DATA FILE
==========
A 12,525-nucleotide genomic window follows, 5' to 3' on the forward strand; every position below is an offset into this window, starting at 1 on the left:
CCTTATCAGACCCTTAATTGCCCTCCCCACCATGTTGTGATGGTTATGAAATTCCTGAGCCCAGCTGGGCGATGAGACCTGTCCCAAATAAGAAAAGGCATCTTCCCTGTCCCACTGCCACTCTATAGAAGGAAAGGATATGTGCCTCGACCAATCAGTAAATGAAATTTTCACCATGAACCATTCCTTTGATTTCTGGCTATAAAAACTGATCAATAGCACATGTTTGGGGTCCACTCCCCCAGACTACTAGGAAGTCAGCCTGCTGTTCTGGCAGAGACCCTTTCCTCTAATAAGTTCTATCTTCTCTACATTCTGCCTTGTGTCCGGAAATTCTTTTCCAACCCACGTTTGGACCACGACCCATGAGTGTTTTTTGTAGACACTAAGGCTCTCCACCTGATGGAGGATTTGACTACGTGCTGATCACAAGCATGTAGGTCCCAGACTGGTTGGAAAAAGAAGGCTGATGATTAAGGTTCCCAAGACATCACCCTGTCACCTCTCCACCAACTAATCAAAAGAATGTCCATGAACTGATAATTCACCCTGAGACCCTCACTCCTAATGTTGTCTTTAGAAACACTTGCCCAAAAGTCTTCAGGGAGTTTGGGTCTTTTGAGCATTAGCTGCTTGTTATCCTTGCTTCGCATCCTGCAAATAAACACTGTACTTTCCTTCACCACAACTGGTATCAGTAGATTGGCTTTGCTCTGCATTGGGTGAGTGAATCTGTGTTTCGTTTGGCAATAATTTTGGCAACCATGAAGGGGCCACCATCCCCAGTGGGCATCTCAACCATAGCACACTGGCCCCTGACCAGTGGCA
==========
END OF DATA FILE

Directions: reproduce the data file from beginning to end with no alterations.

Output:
A 12,525-nucleotide genomic window follows, 5' to 3' on the forward strand; every position below is an offset into this window, starting at 1 on the left:
CCTTATCAGACCCTTAATTGCCCTCCCCACCATGTTGTGATGGTTATGAAATTCCTGAGCCCAGCTGGGCGATGAGACCTGTCCCAAATAAGAAAAGGCATCTTCCCTGTCCCACTGCCACTCTATAGAAGGAAAGGATATGTGCCTCGACCAATCAGTAAATGAAATTTTCACCATGAACCATTCCTTTGATTTCTGGCTATAAAAACTGATCAATAGCACATGTTTGGGGTCCACTCCCCCAGACTACTAGGAAGTCAGCCTGCTGTTCTGGCAGAGACCCTTTCCTCTAATAAGTTCTATCTTCTCTACATTCTGCCTTGTGTCCGGAAATTCTTTTCCAACCCACGTTTGGACCACGACCCATGAGTGTTTTTTGTAGACACTAAGGCTCTCCACCTGATGGAGGATTTGACTACGTGCTGATCACAAGCATGTAGGTCCCAGACTGGTTGGAAAAAGAAGGCTGATGATTAAGGTTCCCAAGACATCACCCTGTCACCTCTCCACCAACTAATCAAAAGAATGTCCATGAACTGATAATTCACCCTGAGACCCTCACTCCTAATGTTGTCTTTAGAAACACTTGCCCAAAAGTCTTCAGGGAGTTTGGGTCTTTTGAGCATTAGCTGCTTGTTATCCTTGCTTCGCATCCTGCAAATAAACACTGTACTTTCCTTCACCACAACTGGTATCAGTAGATTGGCTTTGCTCTGCATTGGGTGAGTGAATCTGTGTTTCGTTTGGCAATAATTTTGGCAACCATGAAGGGGCCACCATCCCCAGTGGGCATCTCAACCATAGCACACTGGCCCCTGACCAGTGGCA